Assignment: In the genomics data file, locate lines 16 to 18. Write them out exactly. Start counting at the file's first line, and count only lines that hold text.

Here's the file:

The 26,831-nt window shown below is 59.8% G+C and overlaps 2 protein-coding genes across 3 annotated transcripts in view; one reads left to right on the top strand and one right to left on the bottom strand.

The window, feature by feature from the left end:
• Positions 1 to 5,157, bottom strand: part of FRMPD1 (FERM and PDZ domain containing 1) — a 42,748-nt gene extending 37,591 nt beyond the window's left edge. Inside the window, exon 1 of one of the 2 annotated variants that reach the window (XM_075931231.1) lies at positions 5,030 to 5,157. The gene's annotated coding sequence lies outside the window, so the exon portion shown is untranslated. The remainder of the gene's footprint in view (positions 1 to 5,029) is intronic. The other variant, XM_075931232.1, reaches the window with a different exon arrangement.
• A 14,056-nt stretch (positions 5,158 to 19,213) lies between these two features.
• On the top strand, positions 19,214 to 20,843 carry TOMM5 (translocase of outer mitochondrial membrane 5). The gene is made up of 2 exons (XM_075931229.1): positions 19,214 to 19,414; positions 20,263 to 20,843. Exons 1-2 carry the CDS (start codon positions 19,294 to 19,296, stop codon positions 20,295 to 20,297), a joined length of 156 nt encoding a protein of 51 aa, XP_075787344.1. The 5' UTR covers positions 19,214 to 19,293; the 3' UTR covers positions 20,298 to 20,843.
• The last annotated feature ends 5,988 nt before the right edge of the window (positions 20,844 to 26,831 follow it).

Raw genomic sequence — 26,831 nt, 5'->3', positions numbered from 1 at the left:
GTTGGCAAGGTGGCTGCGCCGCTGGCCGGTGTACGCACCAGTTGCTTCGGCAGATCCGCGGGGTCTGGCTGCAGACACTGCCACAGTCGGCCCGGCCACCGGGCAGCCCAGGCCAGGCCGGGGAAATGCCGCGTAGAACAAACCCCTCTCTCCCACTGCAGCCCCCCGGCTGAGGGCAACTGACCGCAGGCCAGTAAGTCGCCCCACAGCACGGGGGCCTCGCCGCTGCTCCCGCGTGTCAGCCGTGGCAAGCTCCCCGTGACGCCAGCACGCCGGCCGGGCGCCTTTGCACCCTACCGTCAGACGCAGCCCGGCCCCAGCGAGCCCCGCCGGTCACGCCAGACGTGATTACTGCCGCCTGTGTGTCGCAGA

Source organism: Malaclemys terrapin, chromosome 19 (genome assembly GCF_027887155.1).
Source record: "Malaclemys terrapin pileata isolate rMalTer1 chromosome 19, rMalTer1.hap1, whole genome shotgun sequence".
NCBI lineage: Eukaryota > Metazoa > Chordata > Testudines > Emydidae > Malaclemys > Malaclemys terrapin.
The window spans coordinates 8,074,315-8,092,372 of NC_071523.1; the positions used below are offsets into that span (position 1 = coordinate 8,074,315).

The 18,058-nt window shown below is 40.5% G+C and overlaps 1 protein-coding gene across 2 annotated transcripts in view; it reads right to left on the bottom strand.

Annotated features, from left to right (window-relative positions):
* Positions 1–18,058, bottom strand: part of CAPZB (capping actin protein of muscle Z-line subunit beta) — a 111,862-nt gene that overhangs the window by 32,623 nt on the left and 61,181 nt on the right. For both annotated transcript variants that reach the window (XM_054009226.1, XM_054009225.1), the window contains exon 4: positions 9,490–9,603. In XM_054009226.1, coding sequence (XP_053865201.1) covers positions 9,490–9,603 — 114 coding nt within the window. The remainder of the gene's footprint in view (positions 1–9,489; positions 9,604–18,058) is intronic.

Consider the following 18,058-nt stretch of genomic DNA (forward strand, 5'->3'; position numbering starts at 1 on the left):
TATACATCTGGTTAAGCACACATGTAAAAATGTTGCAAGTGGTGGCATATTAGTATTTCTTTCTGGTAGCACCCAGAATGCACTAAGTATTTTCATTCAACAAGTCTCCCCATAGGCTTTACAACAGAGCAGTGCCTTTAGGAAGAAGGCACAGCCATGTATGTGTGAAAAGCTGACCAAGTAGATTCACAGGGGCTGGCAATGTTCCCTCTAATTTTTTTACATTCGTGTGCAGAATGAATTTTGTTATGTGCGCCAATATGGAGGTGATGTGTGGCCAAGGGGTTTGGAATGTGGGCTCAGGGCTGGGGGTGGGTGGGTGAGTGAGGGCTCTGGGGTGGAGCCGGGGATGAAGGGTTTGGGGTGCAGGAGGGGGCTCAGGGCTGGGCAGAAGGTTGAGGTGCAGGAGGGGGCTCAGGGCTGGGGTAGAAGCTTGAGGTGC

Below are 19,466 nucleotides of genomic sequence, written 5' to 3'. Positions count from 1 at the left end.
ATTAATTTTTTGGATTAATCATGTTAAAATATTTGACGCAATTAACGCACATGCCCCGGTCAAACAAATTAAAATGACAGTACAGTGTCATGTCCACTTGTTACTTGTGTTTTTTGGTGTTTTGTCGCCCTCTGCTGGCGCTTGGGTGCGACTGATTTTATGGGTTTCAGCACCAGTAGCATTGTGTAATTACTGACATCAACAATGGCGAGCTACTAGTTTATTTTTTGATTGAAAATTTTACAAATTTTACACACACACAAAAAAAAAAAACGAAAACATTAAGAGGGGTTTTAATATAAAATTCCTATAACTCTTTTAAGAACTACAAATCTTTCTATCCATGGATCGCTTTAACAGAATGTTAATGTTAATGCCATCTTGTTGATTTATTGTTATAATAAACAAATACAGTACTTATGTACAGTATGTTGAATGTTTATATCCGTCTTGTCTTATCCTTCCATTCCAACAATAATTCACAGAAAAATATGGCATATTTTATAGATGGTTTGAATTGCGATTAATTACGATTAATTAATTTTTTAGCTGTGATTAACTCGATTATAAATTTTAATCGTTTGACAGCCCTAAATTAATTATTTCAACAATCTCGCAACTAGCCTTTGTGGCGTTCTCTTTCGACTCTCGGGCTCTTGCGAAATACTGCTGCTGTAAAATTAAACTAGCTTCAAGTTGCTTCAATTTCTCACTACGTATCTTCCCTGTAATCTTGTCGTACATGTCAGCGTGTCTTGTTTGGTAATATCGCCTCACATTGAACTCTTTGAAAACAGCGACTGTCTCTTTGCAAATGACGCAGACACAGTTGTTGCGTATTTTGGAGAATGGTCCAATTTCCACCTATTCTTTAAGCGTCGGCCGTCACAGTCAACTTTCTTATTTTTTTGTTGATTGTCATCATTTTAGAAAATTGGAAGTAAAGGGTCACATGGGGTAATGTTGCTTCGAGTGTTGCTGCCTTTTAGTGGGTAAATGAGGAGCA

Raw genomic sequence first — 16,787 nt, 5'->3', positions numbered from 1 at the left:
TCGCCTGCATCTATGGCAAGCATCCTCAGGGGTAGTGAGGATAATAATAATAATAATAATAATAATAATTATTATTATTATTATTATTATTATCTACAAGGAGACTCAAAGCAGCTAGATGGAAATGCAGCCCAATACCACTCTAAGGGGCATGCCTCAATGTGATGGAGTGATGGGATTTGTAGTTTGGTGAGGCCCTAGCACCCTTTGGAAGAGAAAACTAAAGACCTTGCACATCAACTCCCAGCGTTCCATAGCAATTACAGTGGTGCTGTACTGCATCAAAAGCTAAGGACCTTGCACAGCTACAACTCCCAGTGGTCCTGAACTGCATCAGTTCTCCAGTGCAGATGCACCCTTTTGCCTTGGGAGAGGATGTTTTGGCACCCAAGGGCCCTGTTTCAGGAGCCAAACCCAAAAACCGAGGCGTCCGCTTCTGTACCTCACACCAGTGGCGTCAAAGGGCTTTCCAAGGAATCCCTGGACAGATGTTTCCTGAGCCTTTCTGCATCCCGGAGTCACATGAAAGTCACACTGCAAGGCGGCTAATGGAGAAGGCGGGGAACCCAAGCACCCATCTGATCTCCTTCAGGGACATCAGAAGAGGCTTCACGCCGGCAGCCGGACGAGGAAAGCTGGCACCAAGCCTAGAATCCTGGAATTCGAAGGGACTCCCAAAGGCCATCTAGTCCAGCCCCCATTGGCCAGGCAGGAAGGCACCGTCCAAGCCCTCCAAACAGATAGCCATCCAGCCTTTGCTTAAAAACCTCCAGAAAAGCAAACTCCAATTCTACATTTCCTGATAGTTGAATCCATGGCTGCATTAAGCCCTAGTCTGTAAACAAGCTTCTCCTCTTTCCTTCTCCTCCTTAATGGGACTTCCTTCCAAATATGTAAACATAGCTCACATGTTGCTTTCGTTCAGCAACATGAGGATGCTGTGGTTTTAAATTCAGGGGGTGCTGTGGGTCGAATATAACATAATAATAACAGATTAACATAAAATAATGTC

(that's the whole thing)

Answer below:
Consider the following 18,058-nt stretch of genomic DNA (forward strand, 5'->3'; position numbering starts at 1 on the left):
TATACATCTGGTTAAGCACACATGTAAAAATGTTGCAAGTGGTGGCATATTAGTATTTCTTTCTGGTAGCACCCAGAATGCACTAAGTATTTTCATTCAACAAGTCTCCCCATAGGCTTTACAACAGAGCAGTGCCTTTAGGAAGAAGGCACAGCCATGTATGTGTGAAAAGCTGACCAAGTAGATTCACAGGGGCTGGCAATGTTCCCTCTAATTTTTTTACATTCGTGTGCAGAATGAATTTTGTTATGTGCGCCAATATGGAGGTGATGTGTGGCCAAGGGGTTTGGAATGTGGGCTCAGGGCTGGGGGTGGGTGGGTGAGTGAGGGCTCTGGGGTGGAGCCGGGGATGAAGGGTTTGGGGTGCAGGAGGGGGCTCAGGGCTGGGCAGAAGGTTGAGGTGCAGGAGGGGGCTCAGGGCTGGGGTAGAAGCTTGAGGTGC

Below are 19,466 nucleotides of genomic sequence, written 5' to 3'. Positions count from 1 at the left end.